2005 Flag of the United Kingdom 2011
United Kingdom general election, 2010
All 650 seats in the House of Commons
326 seats needed for a majority
6 May 2010
Turnout 62.60%
First party Second party Third party
David Cameron Gordon Brown
Leader David Cameron Gordon Brown Chris Huhne
Party Conservative Labour Liberal Democrats
Leader's seat Witney Kirkcaldy & Cowdenbeath Eastleigh
Last election 198 seats, 32.4% 355 seats, 35.2% 62 seats, 22.0%
Seats before 210* 336* 62
Seats won 321 252 49
Seat change 111 76 13
Popular vote 11,289,654 8,627,517 6,811,002
Percentage 38.8% 29.0% 22.8%
Swing 6.4% 6.2% 0.8%
Colours show the winning party in each constituency.
* notional figure due to boundary changes
Prime Minister before election
Gordon Brown
Elected Prime Minister
David Cameron

The United Kingdom general election, 2010 was held on Thursday 6 May 2010 to elect the members of the 55th House of Commons of the United Kingdom. Incumbent Prime Minister and Labour Party leader Gordon Brown was defeated by Leader of the Opposition and Conservative Party leader David Cameron. The Conservatives made significant gains throughout England and Wales, gaining many urban seats (this was mostly attributed to the recession and voters tired with Labour), although Labour did well Scotland. The third party, the Liberal Democrats, lost seats, likely because of tactical voting and a scandal emerging against leader Chris Huhne. The Green Party and the Northern Irish Alliance Party also gained their first ever Westminster seats.

For the first time since February 1974, a hung parliament was returned, with the Conservatives holding a pluralarity of seats, but 5 seats short of a majority. A Conservative minority government was formed, supported by the Northern Irish DUP and Independent MP Rodney Connor and later, by the Liberal Democrats.

The election took place on new constituency boundaries in England and Wales, which increased the number of seats from 646 to 650.


The incumbent Prime Minister, Gordon Brown went to Buckingham Palace on the 6 April and asked Queen Elizabeth II to call an election for 6 May 2010- exactly five years and one day since the previous election in 2005. This was just 4 months until the expiration of the parliamentary term in June. Gordon Brown had been Prime Minister since the resignation of Tony Blair in 2007, David Cameron was elected Conservative leader in 2005 and Chris Huhne had succeded Ming Campbell as Liberal Democrats leader in 2007, meaning that the three main parties entered with a new leader. This had not happened since 1979.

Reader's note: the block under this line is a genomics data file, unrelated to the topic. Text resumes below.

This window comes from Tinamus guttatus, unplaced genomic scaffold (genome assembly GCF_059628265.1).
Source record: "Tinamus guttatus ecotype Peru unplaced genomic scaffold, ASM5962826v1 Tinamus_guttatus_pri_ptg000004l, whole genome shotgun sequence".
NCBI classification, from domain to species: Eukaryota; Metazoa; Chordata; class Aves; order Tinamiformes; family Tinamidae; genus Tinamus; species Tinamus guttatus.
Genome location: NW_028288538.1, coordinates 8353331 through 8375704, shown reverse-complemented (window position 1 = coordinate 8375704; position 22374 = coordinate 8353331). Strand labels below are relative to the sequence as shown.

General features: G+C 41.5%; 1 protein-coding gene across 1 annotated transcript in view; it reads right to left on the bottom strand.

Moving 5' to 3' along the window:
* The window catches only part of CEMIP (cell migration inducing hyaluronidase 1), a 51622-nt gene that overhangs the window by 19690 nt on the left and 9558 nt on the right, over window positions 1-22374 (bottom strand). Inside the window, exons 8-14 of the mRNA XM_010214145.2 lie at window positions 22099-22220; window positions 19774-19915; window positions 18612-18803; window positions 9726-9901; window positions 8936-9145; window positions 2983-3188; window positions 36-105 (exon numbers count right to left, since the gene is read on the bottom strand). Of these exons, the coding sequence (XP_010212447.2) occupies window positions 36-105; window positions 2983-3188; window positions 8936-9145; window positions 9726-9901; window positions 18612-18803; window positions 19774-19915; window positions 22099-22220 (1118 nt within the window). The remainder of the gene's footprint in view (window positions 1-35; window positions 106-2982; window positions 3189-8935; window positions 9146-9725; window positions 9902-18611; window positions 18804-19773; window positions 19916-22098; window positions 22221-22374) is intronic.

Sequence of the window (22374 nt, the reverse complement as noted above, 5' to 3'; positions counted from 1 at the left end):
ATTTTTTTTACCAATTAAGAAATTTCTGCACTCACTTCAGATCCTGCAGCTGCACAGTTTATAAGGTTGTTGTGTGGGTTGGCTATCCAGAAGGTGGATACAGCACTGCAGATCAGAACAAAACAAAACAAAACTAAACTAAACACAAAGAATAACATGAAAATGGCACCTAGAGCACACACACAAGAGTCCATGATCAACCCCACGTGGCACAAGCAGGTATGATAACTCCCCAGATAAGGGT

Parliament was dissolved on 12 April, beginning the official campaign. For the first time in the UK, Brown, Cameron and Huhne took part in three televised TV debates- opinion polls showed that most people thought David Cameron had won all three.

The Conservative campaign mostly attacked Labour for the recession and unpopular policies, wheras Labour mainly promised constitutional reforms and continued support of the welfare state, as well as a pledge that Brown would step down within 6 months. The campaign did however take a turn for the worst following the "bigotgate" scandal. The Liberal Democrats were similarly damaged- several newspapers published allegations that leader Chris Huhne had been having an affair and had disowned some speeding fines. Throughout the campaign, there opinion polls throughout mostly predicted a hung parliament or a tiny Conservative majority.


Polling stations opened at 7:00 and closed at 22:00 and the count was completed in the afternoon of Friday 7 May, with the exception of the Thirsk and Malton constituency (where voting was delayed due to the death of a candidate who could not be removed from the ballot in time.)

Results of the United Kingdom general election, May 6 2010
(GB only)
Party Leader Leader's seat Seats Votes
No. % ± No. % ±
  Conservative David Cameron Witney 321 49.38% 111 11,289,654 38.8% 6.4
  Labour Party Gordon Brown Kirkcaldy &
252 38.76% 84 8,627,517 29.0% 6.2
  Liberal Democrats Chris Huhne Eastleigh 49 7.53% 13 6,811,002 22.8% 0.8
  UKIP Lord Pearson None 0 0% 0 916,471 3.1% 0.9
  BNP Nick Griffin None 0 0% 0 561,321 1.9% 1.2
  Scottish National Angus Robertson Moray 5 0.76% 1 491,386 1.7% 0.1
  Green Caroline Lucas Brighton Pavilion 1 0.15% 1 265,243 0.9% 0.2
  Plaid Cymru Elfyn Lwyd Dwyfor Meirionnydd 3 0.46% 1 165,394 0.6% 0.1
  Others - - 0 0% 3 679,620 0.2% 0
  Speaker (John Bercow) Buckingham 1 0.15% 0 55,859 2.2% 0
Total (Turnout: 62.60%) 633 100% 5 290,453,030 100% -
321 252 49 28
Conservative Labour LD Others
Liberal Democrats

Vote share
Liberal Democrats

Post-election events

The following morning, Chris Huhne announced he would resign as Liberal Democrats leader in light of the allegations made against him. Deputy leader Vince Cable then said that the Liberal Democrats would not enter a formal coalition, but did not rule out an informal pact once a new leader was elected. David Cameron then said that he was forming a minority government and "looked forward to working with them in the future." Once it was clear that he could not form a government, Gordon Brown resigned, and David Cameron was swiftly appointed by Queen Elizabeth II afterwards. This marked the end of 13 years of Labour government. The Conservatives later successfully negotiated with the Liberal Democrats to strike a supply-and-confidence deal.